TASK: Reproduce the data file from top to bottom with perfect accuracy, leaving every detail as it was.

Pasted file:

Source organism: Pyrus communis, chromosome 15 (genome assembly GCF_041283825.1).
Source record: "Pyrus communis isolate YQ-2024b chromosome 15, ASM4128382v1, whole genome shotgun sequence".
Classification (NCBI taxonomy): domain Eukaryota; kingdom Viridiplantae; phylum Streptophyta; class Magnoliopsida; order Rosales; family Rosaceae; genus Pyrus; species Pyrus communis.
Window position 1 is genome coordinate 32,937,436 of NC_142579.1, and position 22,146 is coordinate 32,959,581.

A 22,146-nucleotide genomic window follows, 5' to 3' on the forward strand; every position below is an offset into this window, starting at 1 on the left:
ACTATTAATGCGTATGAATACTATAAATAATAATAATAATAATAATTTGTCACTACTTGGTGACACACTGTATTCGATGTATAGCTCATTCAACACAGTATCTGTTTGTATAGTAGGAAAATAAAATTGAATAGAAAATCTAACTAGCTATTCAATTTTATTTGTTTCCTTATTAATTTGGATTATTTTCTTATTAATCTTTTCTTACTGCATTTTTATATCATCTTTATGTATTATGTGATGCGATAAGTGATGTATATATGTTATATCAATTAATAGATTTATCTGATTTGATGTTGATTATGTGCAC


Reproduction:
Source organism: Pyrus communis, chromosome 15 (genome assembly GCF_041283825.1).
Source record: "Pyrus communis isolate YQ-2024b chromosome 15, ASM4128382v1, whole genome shotgun sequence".
Classification (NCBI taxonomy): domain Eukaryota; kingdom Viridiplantae; phylum Streptophyta; class Magnoliopsida; order Rosales; family Rosaceae; genus Pyrus; species Pyrus communis.
Window position 1 is genome coordinate 32,937,436 of NC_142579.1, and position 22,146 is coordinate 32,959,581.

A 22,146-nucleotide genomic window follows, 5' to 3' on the forward strand; every position below is an offset into this window, starting at 1 on the left:
ACTATTAATGCGTATGAATACTATAAATAATAATAATAATAATAATTTGTCACTACTTGGTGACACACTGTATTCGATGTATAGCTCATTCAACACAGTATCTGTTTGTATAGTAGGAAAATAAAATTGAATAGAAAATCTAACTAGCTATTCAATTTTATTTGTTTCCTTATTAATTTGGATTATTTTCTTATTAATCTTTTCTTACTGCATTTTTATATCATCTTTATGTATTATGTGATGCGATAAGTGATGTATATATGTTATATCAATTAATAGATTTATCTGATTTGATGTTGATTATGTGCAC